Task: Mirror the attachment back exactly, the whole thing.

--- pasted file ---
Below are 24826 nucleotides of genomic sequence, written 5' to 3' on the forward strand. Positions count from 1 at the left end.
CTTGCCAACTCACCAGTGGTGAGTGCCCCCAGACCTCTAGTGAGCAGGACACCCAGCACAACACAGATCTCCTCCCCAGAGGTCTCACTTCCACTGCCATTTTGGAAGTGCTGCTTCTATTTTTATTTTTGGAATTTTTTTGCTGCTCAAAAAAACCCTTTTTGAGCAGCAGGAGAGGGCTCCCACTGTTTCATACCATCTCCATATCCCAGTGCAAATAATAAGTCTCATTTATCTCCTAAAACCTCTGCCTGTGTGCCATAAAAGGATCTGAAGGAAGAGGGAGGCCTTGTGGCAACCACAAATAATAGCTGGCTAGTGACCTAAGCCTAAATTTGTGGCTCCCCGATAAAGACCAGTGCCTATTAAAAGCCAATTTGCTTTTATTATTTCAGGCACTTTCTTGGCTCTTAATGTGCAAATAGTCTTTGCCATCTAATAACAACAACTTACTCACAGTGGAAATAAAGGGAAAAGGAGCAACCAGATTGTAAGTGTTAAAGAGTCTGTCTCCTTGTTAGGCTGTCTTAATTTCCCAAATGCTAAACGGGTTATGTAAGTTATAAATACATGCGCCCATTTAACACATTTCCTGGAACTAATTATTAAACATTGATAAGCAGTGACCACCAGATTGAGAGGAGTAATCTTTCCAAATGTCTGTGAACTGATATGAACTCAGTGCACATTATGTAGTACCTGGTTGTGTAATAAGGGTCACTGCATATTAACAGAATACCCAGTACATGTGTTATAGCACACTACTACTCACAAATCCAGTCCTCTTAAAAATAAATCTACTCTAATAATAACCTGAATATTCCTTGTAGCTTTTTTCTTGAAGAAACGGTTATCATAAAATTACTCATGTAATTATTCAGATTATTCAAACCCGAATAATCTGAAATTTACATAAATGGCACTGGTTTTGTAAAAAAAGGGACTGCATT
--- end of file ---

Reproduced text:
Below are 24826 nucleotides of genomic sequence, written 5' to 3' on the forward strand. Positions count from 1 at the left end.
CTTGCCAACTCACCAGTGGTGAGTGCCCCCAGACCTCTAGTGAGCAGGACACCCAGCACAACACAGATCTCCTCCCCAGAGGTCTCACTTCCACTGCCATTTTGGAAGTGCTGCTTCTATTTTTATTTTTGGAATTTTTTTGCTGCTCAAAAAAACCCTTTTTGAGCAGCAGGAGAGGGCTCCCACTGTTTCATACCATCTCCATATCCCAGTGCAAATAATAAGTCTCATTTATCTCCTAAAACCTCTGCCTGTGTGCCATAAAAGGATCTGAAGGAAGAGGGAGGCCTTGTGGCAACCACAAATAATAGCTGGCTAGTGACCTAAGCCTAAATTTGTGGCTCCCCGATAAAGACCAGTGCCTATTAAAAGCCAATTTGCTTTTATTATTTCAGGCACTTTCTTGGCTCTTAATGTGCAAATAGTCTTTGCCATCTAATAACAACAACTTACTCACAGTGGAAATAAAGGGAAAAGGAGCAACCAGATTGTAAGTGTTAAAGAGTCTGTCTCCTTGTTAGGCTGTCTTAATTTCCCAAATGCTAAACGGGTTATGTAAGTTATAAATACATGCGCCCATTTAACACATTTCCTGGAACTAATTATTAAACATTGATAAGCAGTGACCACCAGATTGAGAGGAGTAATCTTTCCAAATGTCTGTGAACTGATATGAACTCAGTGCACATTATGTAGTACCTGGTTGTGTAATAAGGGTCACTGCATATTAACAGAATACCCAGTACATGTGTTATAGCACACTACTACTCACAAATCCAGTCCTCTTAAAAATAAATCTACTCTAATAATAACCTGAATATTCCTTGTAGCTTTTTTCTTGAAGAAACGGTTATCATAAAATTACTCATGTAATTATTCAGATTATTCAAACCCGAATAATCTGAAATTTACATAAATGGCACTGGTTTTGTAAAAAAAGGGACTGCATT